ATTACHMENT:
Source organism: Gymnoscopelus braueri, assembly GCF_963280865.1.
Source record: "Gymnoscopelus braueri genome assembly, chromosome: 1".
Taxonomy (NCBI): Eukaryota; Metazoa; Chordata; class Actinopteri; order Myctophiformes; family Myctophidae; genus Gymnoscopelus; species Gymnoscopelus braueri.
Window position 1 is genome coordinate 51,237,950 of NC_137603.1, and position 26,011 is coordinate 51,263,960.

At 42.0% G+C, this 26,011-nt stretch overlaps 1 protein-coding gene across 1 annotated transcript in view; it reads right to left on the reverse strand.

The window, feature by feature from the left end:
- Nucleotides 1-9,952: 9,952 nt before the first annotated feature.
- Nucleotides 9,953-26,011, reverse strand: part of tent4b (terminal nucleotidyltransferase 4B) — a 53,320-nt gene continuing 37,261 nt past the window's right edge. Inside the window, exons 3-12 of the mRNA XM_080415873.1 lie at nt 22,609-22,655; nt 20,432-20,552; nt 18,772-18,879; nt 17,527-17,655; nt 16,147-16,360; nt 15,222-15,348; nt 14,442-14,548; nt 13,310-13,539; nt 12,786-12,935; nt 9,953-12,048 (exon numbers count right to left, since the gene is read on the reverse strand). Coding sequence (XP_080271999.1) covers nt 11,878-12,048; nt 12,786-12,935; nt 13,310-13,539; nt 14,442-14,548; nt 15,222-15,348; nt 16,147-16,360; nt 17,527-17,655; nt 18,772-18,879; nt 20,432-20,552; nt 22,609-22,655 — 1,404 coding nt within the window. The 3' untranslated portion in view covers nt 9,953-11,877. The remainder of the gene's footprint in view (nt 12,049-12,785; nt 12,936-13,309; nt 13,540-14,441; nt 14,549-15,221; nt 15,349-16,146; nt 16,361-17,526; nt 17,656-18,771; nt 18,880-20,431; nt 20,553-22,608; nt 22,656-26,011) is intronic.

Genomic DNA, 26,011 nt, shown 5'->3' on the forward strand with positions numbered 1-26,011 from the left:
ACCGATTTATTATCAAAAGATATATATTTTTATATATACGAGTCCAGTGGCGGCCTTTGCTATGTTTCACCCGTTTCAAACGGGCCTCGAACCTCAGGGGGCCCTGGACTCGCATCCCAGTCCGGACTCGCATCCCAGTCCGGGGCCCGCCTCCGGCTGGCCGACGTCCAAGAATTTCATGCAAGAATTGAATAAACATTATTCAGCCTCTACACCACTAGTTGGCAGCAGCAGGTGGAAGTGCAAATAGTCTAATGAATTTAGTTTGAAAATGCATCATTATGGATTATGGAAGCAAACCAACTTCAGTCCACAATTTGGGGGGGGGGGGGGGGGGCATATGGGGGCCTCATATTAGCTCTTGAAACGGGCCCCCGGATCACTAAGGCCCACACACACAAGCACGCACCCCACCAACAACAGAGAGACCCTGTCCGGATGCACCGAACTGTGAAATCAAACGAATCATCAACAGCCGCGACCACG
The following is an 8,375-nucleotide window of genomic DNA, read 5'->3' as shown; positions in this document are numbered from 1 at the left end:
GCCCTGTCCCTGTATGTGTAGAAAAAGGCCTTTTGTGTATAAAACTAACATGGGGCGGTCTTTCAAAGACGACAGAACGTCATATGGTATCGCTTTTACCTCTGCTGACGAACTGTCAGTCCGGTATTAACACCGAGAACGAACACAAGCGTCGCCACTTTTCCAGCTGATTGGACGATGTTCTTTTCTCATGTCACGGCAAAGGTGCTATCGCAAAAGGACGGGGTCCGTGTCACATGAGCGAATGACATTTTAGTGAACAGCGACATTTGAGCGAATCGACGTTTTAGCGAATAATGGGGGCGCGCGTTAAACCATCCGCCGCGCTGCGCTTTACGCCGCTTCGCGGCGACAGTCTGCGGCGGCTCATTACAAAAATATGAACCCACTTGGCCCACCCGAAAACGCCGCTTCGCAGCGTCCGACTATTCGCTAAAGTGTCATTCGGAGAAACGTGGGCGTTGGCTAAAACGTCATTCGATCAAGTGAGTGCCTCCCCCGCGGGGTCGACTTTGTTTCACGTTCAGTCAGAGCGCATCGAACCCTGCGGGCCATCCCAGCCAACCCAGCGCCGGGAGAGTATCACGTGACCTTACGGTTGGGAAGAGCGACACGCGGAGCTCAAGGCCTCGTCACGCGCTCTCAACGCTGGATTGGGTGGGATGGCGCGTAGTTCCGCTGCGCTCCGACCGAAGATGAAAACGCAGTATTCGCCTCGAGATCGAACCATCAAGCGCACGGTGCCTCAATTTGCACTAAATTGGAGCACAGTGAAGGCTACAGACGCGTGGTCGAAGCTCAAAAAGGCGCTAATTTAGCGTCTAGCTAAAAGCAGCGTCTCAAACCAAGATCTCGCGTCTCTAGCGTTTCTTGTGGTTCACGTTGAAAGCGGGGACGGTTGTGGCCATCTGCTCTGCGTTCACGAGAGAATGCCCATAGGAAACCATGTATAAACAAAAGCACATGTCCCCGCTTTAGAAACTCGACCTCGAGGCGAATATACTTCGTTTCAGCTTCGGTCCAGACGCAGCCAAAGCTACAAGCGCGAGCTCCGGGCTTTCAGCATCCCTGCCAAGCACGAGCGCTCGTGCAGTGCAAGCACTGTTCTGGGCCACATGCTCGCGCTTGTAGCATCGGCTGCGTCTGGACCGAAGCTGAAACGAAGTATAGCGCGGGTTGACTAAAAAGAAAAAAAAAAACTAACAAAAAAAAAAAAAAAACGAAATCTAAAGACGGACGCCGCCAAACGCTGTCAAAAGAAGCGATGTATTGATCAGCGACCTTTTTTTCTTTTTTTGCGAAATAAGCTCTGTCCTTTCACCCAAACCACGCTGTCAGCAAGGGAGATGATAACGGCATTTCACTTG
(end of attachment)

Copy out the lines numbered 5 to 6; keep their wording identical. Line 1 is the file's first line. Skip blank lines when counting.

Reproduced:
At 42.0% G+C, this 26,011-nt stretch overlaps 1 protein-coding gene across 1 annotated transcript in view; it reads right to left on the reverse strand.

The window, feature by feature from the left end: